David Peach’s observation, on the unfairness of a system in which non-payers get to increase the bills of payers, opens a veritable Pandora’s Box. 

In the wake of the 2007 financial crisis, the phrase “moral hazard” began to be bandied around to describe the situation in which one group of people (in that case banks) got to act freely, knowing that the cost of failure would be borne by another group (in that case, taxpayers).

In Britain, around half of families now take more out of the system than they will ever put back in – the taxes they pay do not make a net contribution. 

And yet, to listen to the increasingly Marxist left, it is the rich that are doing the taking. 

According to the website Fullfact, at £6.7bn, the total tax avoided and evaded by rich individuals and corporations is not much more than the £6bn avoided by the so called Facebook economy and the likes of builders working for cash. 

As for the rich…well those whose incomes fall into the 97th and 98th percentile already face marginal tax rates of 62 per cent because of the withdrawal of the personal allowance, and from this February that will increase to over 100 per cent for those who have children under 4 (because of the withdrawal of entitlement to child care vouchers and 15 hours of free childcare). 

At the same time we have a succession of governments obsessed with “lifting people out of tax”. Why? Why shouldn’t people make some contribution to their own bills? And this harks right back to David’s point.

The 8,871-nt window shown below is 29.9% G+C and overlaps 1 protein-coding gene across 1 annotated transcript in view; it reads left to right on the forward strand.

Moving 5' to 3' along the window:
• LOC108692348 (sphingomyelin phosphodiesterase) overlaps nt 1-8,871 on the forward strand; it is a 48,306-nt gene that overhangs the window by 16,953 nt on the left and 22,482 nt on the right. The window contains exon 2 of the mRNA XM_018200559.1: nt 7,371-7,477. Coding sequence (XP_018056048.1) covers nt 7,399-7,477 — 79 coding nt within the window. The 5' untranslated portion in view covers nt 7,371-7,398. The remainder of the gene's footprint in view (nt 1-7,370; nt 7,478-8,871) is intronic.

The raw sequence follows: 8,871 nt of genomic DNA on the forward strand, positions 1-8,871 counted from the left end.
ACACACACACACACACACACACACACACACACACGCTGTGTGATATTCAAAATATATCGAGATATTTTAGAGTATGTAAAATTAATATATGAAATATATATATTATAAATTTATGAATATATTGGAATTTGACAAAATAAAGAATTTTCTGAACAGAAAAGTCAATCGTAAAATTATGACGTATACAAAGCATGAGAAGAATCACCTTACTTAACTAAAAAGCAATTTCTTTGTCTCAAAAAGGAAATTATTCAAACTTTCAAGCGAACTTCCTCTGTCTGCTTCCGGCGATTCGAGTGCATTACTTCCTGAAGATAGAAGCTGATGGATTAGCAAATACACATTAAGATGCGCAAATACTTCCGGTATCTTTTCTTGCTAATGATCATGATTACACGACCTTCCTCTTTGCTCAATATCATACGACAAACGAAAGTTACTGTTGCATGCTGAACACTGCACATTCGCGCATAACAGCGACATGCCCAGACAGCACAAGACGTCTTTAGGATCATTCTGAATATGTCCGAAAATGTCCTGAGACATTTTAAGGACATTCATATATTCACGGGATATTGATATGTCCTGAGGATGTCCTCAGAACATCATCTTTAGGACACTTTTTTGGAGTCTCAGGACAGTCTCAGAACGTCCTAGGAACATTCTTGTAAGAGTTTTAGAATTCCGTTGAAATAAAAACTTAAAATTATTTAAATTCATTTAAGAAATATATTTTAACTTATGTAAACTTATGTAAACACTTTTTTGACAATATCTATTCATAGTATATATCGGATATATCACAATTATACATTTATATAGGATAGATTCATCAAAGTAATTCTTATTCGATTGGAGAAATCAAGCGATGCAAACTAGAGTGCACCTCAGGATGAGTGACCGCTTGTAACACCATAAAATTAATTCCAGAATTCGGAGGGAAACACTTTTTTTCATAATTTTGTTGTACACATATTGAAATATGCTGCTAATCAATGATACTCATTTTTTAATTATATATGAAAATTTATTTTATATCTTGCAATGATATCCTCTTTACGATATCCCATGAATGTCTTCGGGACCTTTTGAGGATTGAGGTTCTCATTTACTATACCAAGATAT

Is it moral to allow a group of people whose bills are paid by the efforts of others, to have the right to demand that those others should pay more, which, under Corbyn’s increasingly militant Labour, is exactly what’s happening? 

How we ended up in this situation – and let’s be clear that it is emphatically not the fault of individuals - is largely irrelevant.

If you wanted to look for reasons you might start with the house price bubble, buy to let or the subsidisation private landlords and private business with housing benefit and tax credits (what was it again – for the many not the few?). 

But since David opened the box, one must ask whether moral hazard demands that “no taxation without representation” is also true in reverse.

James Young
St Annes Road